May 06, 2020 10:00 AM EDT Cincinnati


27

British Board of Ordnance Canadian Indian Presentation Rifle by Henry Tatham

24 Bore (.58 caliber), 30.625" wedge-retained octagonal barrel, S/N 32. Browned and blued finish, figured walnut stock with checkered wrist and raised cheek rest. Flat beveled flint lock with rounded, fenced and bridled water proof pan, roller frizzen and flat beveled swan neck cock. Lock with sliding safety at rear, platinum lined touchhole. Lock with lightly engraved decorations and further engraved Tatham in script under the pan. Lock and barrel remain in original flint configuration. Barrel with {crown}{broad arrow} and {opposed broad arrows} markings and a silver plaque set into the top of the breech engraved J Brant in script, with platinum bands on either side. Stock with same {crown}{broad arrow} and {opposed broad arrows} markings forward of patchbox, as well as what appears to be the number 32. Large blued Baker rifle-style patchbox in obverse stock engraved with panoplies of arms and geometric borders. Triggerguard with extended scroll to the rear, bow engraved with panoplies of arms, with additional fine engraving at the scroll and rear of plate. An engraved pineapple finial is present at the front terminus. Buttplate engraved with panoplies of arms and foliage themes as well. Barrel wedges surrounded by German silver escutcheons, with an additional lozenge shaped escutcheon at the wrist. Three-leaf rear sight with 200- and 300-yard folding leaves, blade front sight, horn forend tip, two blued steel thimbles and an entry pipe secure a horn tipped wooden ramrod with a ball puller at the end.

Henry Tatham (1770-1835) was a London gunmaker initially working at Firth Street and moving to 37 Charing Cross ca1800, where the firm remained until 1833, where he also worked in partnership with Joseph Egg ca1801-1814. He was listed as Sword Cutler & Beltmaker-in-Ordinary to King George III in 1798 and Gunmaker to the Prince of Wales in 1799. (Blackmore) He is probably most famous for producing presentation rifles for the British Board of Ordnance in 1816 for distribution to Canadian Indian Chiefs. Most of the remaining examples of these scarce and important presentation rifles are in the Royal Armories Museum as they were never distributed. Tatham also made lesser grade Indian presentation rifles for the Board of Ordnance as well.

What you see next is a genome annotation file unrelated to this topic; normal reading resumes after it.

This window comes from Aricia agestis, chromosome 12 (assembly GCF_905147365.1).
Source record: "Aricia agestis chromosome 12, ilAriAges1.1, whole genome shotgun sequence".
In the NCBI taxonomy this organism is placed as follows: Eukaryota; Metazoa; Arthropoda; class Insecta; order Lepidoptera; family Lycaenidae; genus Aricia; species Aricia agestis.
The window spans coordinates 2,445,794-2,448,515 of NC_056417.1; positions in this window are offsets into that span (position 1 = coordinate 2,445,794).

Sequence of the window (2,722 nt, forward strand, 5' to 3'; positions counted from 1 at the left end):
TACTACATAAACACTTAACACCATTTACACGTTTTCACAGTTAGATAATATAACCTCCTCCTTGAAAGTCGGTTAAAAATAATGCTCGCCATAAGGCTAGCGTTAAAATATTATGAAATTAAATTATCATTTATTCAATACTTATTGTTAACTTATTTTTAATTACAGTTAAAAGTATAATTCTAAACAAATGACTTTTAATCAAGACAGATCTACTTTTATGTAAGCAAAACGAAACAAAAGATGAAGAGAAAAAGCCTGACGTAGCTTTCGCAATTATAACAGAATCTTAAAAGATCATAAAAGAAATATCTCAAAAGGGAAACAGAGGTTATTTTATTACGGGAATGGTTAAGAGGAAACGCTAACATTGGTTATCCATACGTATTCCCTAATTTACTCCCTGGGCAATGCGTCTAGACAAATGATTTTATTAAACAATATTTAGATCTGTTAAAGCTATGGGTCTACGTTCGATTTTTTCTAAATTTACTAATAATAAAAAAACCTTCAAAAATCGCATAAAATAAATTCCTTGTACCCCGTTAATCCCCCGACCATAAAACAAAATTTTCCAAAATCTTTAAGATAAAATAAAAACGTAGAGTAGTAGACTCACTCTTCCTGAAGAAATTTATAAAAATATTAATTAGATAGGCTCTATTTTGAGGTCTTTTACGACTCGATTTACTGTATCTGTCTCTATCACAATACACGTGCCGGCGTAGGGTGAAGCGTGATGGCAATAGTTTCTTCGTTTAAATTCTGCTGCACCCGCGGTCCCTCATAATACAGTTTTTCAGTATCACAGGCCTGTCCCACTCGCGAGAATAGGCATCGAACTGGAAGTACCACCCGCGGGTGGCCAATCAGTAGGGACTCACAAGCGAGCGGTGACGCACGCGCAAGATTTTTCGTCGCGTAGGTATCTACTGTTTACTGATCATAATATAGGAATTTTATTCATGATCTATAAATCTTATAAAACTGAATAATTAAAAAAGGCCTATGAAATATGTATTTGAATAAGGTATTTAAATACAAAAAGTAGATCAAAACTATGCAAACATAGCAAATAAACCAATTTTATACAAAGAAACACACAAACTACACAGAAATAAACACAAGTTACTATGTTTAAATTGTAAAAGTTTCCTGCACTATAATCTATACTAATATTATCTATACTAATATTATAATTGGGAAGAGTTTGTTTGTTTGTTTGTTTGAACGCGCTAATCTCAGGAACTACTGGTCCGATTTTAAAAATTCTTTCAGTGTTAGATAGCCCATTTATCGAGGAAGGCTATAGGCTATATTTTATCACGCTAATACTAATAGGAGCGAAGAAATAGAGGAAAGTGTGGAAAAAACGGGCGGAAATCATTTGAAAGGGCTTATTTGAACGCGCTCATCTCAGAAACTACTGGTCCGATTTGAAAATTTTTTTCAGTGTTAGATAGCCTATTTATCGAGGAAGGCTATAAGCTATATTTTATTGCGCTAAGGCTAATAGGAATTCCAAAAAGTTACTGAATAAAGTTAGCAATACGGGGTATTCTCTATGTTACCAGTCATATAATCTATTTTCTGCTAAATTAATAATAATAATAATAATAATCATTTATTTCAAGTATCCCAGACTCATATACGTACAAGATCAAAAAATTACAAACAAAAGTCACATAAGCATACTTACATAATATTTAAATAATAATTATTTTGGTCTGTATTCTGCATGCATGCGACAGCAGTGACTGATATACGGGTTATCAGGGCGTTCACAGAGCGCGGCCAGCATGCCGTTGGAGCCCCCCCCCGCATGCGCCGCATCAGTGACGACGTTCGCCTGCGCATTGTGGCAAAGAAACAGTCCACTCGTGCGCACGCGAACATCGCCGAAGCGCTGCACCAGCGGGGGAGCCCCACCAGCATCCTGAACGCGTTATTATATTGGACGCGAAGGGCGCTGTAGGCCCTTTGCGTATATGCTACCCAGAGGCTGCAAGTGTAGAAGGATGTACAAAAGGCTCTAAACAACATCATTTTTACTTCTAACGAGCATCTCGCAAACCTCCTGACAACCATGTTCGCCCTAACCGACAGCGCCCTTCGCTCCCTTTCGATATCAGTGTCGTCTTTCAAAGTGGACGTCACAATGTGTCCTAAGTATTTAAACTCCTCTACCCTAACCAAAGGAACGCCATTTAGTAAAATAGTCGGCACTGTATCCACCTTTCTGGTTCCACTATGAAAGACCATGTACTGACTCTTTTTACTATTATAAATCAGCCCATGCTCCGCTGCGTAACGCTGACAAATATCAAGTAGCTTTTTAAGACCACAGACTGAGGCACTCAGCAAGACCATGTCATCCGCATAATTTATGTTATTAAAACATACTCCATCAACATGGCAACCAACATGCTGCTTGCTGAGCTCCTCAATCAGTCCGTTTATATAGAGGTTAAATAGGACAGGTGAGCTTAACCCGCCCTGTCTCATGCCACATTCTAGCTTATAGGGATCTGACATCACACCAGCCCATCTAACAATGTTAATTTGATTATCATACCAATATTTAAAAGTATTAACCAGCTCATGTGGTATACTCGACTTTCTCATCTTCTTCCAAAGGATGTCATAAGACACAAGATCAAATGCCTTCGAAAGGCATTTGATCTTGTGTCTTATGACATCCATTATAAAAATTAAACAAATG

This example has a silver plaque engraved "J Brant”. That would suggest the famous Mohawk chief Joseph Brant (1743-1807), who died in 1807. His son John Brant (1794-1832) fought on behalf of the English at the battle of Queenston Heights and other battles during the War of 1812, serving as a Lieutenant in the British Indian Department. We have determined that the plaque in the breech is a more recent addition likely added to enhance its historical importance and though well executed is incorrect. The rifle is a genuine Tatham Board of Ordnance Indian Rifle intended for Canadian Indian allies, the attribution and presentation are later additions.

 

Condition:

Good to very good. Barrel cleaned to bright with some traces of brown underneath where it has been protected by the stock. Scattered minor surface oxidation and discoloration is present on the barrel. Markings on metal remain extremely clear and sharp. Lock in fine mechanical condition with some traces of niter blue on the hammer, which may be a well executed replacement. Patchbox with some on of the bright blue remaining and crisp engraving. Bore fine, with deep 11-groove rifling with sharp edges, showing some scattered oxidation and light pitting. Missing the lower barrel wedge. Stock with old added varnish and a poorly executed repair to cracks running from the lower wedge escutcheon on the obverse to the barrel channel, with a piece of chipped wood reset along the barrel line at the top edge of the stock. A competent wood repairman could significantly improve the appearance of this damage. Otherwise the stock shows only scattered bumps, dings and mars.

Estimate: $5,000 - $10,000
Price Realized Including Buyer's Premium
$12,000
05/06/2020

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